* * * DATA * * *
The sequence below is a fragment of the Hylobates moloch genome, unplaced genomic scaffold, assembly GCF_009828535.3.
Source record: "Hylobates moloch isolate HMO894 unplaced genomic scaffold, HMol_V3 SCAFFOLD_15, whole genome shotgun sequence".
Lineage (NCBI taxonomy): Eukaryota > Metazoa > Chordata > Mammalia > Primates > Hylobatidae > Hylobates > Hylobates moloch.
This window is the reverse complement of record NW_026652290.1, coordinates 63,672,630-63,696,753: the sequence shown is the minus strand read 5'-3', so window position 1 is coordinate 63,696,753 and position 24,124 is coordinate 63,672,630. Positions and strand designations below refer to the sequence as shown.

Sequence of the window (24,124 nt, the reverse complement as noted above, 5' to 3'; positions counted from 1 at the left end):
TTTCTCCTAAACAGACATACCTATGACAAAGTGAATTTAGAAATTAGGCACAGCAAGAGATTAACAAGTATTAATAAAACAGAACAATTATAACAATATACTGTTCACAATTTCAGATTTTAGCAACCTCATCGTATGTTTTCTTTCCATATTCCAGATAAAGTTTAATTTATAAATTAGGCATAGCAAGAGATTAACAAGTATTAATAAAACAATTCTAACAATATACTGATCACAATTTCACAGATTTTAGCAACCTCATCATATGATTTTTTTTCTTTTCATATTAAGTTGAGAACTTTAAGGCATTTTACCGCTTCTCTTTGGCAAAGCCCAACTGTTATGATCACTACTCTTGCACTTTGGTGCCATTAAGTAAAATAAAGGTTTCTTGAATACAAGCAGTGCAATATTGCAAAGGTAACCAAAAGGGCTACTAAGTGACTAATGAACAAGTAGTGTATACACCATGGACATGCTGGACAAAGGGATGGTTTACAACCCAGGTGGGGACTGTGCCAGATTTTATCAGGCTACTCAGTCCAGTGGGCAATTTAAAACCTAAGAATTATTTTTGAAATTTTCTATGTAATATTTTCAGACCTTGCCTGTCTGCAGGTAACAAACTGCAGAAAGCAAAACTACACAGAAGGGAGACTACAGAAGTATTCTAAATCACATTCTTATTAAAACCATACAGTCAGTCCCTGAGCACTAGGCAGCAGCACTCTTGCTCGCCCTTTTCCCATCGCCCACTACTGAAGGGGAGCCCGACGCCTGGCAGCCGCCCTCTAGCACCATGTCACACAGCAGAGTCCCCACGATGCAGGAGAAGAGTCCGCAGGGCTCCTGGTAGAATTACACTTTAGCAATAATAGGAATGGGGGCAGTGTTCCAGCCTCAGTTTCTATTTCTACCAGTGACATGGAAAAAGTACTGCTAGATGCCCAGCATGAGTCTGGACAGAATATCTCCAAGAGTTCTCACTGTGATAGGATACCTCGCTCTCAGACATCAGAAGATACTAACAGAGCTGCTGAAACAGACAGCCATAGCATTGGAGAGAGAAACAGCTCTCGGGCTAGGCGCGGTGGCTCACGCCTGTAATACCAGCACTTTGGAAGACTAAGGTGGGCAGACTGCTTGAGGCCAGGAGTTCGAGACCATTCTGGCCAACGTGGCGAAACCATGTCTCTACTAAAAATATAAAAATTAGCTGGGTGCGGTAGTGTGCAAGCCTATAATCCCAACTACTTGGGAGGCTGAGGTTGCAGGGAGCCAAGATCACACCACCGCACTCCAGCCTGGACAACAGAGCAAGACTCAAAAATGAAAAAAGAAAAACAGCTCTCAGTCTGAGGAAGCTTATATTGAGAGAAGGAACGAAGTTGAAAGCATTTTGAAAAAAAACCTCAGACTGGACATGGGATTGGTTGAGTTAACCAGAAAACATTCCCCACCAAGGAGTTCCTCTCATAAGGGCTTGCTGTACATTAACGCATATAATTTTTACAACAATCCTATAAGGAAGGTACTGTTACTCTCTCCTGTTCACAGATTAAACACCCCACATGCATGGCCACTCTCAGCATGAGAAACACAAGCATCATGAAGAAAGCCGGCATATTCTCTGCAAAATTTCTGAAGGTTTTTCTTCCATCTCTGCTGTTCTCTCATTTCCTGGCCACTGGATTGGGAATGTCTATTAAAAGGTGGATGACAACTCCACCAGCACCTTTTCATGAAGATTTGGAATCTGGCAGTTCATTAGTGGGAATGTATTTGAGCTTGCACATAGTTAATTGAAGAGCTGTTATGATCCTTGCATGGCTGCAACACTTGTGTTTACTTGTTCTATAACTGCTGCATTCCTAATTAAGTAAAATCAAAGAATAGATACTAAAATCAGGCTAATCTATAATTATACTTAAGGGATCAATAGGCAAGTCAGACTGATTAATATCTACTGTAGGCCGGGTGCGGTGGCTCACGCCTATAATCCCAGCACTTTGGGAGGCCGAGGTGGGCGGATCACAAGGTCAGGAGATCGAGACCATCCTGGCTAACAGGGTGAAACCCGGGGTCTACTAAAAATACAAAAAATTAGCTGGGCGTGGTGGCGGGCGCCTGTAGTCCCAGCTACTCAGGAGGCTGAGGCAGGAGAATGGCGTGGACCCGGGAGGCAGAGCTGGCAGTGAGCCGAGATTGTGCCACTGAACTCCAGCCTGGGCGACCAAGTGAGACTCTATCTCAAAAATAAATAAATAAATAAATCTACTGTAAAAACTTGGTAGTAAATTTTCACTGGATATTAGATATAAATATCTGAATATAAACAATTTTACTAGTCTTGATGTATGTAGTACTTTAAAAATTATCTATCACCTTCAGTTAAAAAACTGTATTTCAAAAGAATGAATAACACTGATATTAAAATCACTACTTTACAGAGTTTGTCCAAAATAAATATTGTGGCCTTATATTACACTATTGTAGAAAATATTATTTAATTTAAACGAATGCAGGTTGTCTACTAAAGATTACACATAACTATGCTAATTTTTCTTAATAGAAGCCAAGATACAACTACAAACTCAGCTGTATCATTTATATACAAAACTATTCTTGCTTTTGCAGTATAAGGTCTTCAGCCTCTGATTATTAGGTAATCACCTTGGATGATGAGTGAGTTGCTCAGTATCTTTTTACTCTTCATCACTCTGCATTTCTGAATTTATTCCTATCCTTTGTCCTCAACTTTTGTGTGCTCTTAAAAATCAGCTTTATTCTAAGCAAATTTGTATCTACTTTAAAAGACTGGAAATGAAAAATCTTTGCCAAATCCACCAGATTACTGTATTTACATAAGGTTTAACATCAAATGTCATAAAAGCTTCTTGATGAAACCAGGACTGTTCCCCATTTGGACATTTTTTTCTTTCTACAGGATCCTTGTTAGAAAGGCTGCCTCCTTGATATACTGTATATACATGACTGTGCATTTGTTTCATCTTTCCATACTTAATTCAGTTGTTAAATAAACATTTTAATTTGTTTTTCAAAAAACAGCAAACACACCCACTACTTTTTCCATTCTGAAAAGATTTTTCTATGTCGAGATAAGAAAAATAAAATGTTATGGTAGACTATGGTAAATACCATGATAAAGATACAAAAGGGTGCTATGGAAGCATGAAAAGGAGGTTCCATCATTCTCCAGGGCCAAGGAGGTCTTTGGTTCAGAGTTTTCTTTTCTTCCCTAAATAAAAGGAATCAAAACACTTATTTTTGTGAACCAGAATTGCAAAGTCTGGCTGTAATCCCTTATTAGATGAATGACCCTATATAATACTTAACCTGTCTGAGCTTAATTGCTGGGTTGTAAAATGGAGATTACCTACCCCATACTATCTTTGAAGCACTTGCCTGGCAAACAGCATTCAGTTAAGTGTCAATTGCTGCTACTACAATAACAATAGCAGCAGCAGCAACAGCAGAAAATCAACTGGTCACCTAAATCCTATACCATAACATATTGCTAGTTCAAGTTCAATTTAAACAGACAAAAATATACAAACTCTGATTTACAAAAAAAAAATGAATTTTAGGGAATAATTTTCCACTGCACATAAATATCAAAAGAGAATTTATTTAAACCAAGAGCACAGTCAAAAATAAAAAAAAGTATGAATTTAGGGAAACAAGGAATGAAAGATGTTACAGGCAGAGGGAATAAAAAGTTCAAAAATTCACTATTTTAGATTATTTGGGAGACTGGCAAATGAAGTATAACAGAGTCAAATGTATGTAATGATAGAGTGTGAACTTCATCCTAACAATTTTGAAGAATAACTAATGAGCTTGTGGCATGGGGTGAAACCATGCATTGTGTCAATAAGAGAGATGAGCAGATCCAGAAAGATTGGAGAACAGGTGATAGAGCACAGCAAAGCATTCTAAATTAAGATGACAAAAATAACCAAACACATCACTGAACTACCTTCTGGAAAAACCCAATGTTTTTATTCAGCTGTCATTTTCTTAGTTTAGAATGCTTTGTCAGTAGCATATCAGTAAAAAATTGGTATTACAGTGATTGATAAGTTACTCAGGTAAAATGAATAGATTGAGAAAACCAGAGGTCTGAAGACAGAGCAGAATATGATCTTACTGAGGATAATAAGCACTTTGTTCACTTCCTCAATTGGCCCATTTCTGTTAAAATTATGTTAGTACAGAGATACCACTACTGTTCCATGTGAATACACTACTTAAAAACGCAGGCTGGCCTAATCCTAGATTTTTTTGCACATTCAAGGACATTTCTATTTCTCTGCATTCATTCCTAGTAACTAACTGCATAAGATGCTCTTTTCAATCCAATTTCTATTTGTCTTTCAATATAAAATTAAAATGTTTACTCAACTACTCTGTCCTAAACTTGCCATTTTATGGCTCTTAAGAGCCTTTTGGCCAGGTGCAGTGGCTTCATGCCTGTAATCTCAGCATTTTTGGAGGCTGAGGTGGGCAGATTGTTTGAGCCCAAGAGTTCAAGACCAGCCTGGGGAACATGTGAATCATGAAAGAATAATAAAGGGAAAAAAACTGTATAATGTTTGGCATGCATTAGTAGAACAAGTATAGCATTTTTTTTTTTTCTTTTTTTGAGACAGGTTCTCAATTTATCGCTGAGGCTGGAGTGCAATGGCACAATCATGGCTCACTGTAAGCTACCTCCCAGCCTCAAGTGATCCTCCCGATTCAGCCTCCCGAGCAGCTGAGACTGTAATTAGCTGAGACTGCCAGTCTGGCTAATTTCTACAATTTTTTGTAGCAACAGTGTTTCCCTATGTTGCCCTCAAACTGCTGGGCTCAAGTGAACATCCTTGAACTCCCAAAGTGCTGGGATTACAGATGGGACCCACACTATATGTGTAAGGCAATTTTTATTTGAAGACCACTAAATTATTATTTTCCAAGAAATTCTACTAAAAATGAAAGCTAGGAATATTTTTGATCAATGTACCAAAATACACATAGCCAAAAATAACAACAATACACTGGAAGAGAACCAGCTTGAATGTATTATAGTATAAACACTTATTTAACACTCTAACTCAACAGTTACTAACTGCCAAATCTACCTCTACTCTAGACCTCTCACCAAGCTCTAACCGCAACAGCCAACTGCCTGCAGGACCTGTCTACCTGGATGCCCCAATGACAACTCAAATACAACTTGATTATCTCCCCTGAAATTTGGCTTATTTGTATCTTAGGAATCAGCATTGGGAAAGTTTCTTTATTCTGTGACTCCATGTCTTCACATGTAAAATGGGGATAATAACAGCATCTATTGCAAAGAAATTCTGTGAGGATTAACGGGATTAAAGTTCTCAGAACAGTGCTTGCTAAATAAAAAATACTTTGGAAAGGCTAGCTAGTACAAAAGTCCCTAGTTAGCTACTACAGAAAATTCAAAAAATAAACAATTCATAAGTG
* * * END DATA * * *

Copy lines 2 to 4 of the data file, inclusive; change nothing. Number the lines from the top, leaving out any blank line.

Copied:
Source record: "Hylobates moloch isolate HMO894 unplaced genomic scaffold, HMol_V3 SCAFFOLD_15, whole genome shotgun sequence".
Lineage (NCBI taxonomy): Eukaryota > Metazoa > Chordata > Mammalia > Primates > Hylobatidae > Hylobates > Hylobates moloch.
This window is the reverse complement of record NW_026652290.1, coordinates 63,672,630-63,696,753: the sequence shown is the minus strand read 5'-3', so window position 1 is coordinate 63,696,753 and position 24,124 is coordinate 63,672,630. Positions and strand designations below refer to the sequence as shown.